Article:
Wednesday, November 9, 2016

CD Odyssey Disc 935: Tom Waits and Crystal Gayle

As is often the case, I’m double-booked with activities tonight, so I’m trying to squeeze this review in before company arrives. By checking the time it was posted you’ll know if I succeeded.

Disc 935 is….One from the Heart
Artist: Tom Waits and Crystal Gayle

Year of Release: 1982

What’s up with the Cover? This album is a soundtrack to a movie, and this is the movie poster. I think that’s Terri Garr’s back, walking away. Judging by that suitcase, I think she’s gonna be gone a while.

How I Came To Know It: I can’t remember. Sheila might have bought me this one to round out our Tom Waits collection, or I might’ve bought it for her for the same reason. We both like Tom Waits.

How It Stacks Up:  I have 18 of Tom Waits’ studio albums. While technically this one is a duet album with Crystal Gayle, I’m going to count it. So where does it land? I left a spot for it at #14 but it didn’t inspire like I expected it to, so I’m dropping it down to #17 and moving everything in between up one.

Ratings: 2 stars

Unlike most of the soundtracks in my collection, I’ve never seen “One from the Heart”. Consequently I had to take the music on its own terms, but really shouldn’t every album be taken that way anyway?

In this case, the music is a lot of early eighties lounge action, with its feet planted firmly in the tradition of fifties and sixties musicals. I half expected Frank Sinatra to stroll out.

Instead, it is Tom Waits (who wrote the whole thing) and seventies pop heart-throb Crystal Gayle. I mostly remember Crystal Gayle from duets with Kris Kristofferson and from the tingly feelings she’d give me when I would stare at her sexy album covers. I was a bit too young to fully appreciate it, but make no mistake – Crystal Gayle was the bomb back in the day.

She also had a great voice that was full and rich, with a lot of range and power throughout it. Usually she sang in a style that mixed country and pop, but on “One From the Heart” she sings a lounge-style jazz which works equally well for her.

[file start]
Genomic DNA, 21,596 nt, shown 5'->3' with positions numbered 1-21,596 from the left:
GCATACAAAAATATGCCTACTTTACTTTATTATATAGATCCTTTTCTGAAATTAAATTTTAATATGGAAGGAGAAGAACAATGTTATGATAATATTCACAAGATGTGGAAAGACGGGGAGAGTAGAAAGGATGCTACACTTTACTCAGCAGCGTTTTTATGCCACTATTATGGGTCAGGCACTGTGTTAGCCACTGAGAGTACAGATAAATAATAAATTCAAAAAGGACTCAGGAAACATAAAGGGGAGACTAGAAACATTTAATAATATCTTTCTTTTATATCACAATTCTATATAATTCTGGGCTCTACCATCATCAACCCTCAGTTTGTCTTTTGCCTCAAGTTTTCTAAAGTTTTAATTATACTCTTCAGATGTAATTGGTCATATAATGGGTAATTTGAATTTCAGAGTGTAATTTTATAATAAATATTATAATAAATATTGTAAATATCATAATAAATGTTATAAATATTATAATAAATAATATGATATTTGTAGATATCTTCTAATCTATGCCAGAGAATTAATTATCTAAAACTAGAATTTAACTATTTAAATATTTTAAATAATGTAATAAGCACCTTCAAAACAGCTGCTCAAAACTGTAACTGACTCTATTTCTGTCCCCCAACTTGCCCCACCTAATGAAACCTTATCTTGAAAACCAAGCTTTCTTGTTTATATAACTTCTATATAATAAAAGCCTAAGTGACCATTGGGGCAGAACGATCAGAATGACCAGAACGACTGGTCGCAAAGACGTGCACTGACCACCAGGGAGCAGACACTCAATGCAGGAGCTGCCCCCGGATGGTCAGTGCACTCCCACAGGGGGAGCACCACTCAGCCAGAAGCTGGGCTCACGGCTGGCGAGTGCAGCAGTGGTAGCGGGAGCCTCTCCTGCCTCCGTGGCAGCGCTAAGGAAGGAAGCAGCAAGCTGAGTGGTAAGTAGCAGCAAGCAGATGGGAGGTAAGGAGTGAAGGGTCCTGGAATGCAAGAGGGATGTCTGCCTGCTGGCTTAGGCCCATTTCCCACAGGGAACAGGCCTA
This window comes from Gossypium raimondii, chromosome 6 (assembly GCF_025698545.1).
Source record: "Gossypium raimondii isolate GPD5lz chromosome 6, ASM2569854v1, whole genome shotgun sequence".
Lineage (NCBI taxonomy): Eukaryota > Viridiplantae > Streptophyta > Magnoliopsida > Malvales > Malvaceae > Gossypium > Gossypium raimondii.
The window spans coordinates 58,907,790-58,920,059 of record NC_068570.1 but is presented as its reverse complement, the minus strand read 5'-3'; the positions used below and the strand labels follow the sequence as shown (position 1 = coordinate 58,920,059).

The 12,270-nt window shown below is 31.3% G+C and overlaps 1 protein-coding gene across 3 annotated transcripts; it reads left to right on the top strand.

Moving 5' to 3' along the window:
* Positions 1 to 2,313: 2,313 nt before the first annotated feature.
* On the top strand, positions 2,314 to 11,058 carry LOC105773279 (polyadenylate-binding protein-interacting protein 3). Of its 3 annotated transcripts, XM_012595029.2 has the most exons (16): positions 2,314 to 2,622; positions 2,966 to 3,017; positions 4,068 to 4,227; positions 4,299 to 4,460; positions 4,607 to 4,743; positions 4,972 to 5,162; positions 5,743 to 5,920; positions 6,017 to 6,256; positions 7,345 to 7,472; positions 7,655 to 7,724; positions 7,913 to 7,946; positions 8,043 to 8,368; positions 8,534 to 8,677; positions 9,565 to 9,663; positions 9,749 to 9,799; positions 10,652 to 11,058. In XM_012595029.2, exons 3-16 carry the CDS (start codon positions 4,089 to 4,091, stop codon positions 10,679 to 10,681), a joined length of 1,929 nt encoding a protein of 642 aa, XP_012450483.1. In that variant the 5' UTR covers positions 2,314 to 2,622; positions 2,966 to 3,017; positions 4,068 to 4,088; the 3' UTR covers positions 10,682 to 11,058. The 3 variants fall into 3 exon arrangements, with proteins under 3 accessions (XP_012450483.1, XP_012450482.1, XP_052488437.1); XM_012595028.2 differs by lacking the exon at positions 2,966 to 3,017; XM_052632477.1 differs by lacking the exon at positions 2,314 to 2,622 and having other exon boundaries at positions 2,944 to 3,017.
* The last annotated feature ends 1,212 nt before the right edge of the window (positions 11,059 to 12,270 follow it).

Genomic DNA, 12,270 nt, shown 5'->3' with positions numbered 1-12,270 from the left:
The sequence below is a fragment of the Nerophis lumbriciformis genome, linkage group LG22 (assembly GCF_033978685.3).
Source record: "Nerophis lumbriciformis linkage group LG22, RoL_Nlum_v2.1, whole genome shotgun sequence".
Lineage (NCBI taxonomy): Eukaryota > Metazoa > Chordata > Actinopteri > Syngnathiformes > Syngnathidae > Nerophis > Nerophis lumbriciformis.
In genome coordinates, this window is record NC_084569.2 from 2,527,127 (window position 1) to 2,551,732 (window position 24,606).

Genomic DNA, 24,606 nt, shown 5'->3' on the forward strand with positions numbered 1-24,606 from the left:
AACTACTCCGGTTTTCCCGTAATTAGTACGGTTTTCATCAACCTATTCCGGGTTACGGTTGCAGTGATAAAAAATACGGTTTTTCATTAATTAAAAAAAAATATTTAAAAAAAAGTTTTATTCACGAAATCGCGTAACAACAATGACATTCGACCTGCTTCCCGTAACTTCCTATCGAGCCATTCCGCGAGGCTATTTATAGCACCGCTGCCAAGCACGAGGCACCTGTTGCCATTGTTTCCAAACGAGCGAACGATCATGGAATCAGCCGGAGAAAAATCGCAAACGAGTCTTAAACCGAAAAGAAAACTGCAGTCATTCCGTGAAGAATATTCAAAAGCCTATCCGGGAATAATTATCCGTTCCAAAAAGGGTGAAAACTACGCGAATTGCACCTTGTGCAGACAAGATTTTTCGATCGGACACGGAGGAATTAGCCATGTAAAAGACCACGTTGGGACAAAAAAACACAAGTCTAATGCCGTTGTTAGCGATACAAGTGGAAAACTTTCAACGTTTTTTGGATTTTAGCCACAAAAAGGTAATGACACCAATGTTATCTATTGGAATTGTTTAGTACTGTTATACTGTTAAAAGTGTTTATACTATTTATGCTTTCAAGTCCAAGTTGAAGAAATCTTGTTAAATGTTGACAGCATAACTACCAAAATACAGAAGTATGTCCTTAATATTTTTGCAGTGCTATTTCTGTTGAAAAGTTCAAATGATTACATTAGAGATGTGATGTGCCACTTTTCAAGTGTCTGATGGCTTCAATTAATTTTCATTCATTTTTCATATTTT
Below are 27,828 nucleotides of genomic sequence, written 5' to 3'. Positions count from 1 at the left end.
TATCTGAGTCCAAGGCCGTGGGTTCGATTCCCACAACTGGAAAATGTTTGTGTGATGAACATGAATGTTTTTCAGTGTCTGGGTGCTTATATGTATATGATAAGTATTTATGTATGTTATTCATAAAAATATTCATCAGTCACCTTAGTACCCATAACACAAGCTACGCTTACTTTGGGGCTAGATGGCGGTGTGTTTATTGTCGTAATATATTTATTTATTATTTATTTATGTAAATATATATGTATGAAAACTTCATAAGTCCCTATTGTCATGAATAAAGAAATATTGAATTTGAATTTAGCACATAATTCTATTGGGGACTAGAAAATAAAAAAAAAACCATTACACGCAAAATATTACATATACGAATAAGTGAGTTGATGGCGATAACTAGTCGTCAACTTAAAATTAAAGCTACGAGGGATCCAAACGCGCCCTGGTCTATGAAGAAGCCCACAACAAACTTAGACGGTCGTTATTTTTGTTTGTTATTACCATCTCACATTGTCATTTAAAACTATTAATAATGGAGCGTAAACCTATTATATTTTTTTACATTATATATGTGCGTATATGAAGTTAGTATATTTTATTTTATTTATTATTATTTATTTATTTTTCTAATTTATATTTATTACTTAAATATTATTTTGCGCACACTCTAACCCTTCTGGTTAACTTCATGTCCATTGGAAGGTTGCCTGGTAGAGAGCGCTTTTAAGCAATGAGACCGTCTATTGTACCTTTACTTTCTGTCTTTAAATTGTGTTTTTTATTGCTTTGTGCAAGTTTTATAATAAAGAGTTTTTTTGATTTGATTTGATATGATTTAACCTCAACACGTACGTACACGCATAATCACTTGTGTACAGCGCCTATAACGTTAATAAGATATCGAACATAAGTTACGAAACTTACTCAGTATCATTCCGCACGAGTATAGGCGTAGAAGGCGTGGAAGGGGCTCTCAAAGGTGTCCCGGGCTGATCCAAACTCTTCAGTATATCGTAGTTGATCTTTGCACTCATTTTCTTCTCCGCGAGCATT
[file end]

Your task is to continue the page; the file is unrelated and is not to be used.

The purity of her tone is a nice juxtaposition to Waits’ whiskey-and-cigarette’s rasp, and the best songs on the album feature them trading verses.

The songwriting is excellent and thoughtful, which is what I’ve come to expect from Tom Waits. Here Waits has embraced the old fifties and sixties jazz sound yet written original songs that sound fresh and interesting. If you like to sit and listen to old musical soundtracks from that era, you’ll probably enjoy this record a great deal.

Unfortunately, I don’t really go for a whole album of playful crooning, particularly when the songs are so focused on telling a story that they don’t stand out on their own. The story comes through just fine: boy and girl have problems and split up, or get back together or…something. I guess it would have helped to see the movie.

But the soundtrack doesn’t inspire me to seek it out. Listening to the story it felt like I was trapped in an episode of Moonlighting. Will David and Maddie get back together? Won’t they? Will I care? No, I won’t. The songs may be pretty and well dressed up, but the narrative doesn’t hold me. Kind of like Moonlighting after about season three...

There are Christmas songs on the album, so I am guessing the movie takes place over the holidays, (which would also explain the fireworks on the cover). The whole thing captures the feeling on the album cover as well: rain soaked streets, city lights and a lot of wistful walking. Usually I’m a sucker for this stuff, but for whatever reason I couldn’t get into it today.

There are lots of reasons to like this record. Waits writes a beautiful song and Gayle sings them with grace and just the right amount of playfulness. The stripped down instrumentation serves the vibe well, so the production also hits the right notes.

Yet, for whatever reason this record didn’t resonate with me. I do like a few songs quite a bit, but taken out of the context of the album they lose their punch. Within the context of the album, I don’t have the patience to wait for them to show up.

And so I am going to send this album on its way to a home that will appreciate it more than I did. It is a good record, and deserves better treatment than I could give it. Picture me in place of Terri Garr, heading out to find a musical relationship that works better for me and wishing “One from the Heart” all the best for the same.

Best tracks: Picking Up After You, Old Boyfriends, I Beg Your Pardon

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